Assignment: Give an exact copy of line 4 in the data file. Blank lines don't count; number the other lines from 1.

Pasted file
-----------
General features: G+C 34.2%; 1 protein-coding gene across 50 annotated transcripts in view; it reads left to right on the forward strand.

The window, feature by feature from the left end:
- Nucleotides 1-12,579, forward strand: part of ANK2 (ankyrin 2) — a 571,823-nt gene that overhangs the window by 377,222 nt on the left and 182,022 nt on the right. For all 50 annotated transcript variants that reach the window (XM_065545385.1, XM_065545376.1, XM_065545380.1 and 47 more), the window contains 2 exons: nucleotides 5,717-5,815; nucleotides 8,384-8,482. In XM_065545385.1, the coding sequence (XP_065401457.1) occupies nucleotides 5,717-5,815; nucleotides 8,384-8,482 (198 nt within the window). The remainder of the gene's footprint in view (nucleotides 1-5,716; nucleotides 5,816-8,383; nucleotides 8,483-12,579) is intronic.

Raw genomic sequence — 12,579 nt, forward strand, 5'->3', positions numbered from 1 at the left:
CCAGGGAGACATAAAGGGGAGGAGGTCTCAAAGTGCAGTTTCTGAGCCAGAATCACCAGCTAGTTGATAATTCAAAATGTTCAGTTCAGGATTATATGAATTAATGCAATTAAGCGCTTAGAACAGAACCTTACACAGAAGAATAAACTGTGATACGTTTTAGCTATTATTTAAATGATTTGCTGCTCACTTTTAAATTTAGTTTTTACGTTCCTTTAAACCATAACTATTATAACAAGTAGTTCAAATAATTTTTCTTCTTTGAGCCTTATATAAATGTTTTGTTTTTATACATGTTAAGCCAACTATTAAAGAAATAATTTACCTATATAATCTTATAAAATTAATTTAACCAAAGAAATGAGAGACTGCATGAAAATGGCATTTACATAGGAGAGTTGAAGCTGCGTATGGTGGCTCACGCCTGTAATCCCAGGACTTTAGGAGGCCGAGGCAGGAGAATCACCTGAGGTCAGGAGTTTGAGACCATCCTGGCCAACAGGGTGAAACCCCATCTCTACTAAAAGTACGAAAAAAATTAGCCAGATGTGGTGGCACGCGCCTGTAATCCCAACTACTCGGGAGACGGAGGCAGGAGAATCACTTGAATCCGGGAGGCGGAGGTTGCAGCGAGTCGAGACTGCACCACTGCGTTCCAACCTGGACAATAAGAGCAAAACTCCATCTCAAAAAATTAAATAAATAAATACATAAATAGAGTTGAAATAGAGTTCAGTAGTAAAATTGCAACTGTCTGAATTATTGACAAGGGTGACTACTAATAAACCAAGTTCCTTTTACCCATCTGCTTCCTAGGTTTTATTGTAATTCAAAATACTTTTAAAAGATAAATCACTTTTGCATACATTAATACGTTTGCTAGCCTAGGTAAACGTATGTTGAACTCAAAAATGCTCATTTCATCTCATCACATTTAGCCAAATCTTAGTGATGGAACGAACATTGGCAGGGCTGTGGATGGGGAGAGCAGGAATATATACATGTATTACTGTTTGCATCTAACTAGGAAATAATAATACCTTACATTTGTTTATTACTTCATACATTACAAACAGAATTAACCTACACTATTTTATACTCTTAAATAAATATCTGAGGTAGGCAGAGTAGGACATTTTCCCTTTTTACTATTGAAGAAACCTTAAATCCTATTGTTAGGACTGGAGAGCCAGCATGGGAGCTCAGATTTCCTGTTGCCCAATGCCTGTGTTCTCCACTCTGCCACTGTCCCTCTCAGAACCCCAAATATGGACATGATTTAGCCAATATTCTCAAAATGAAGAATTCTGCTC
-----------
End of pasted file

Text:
Raw genomic sequence — 12,579 nt, forward strand, 5'->3', positions numbered from 1 at the left: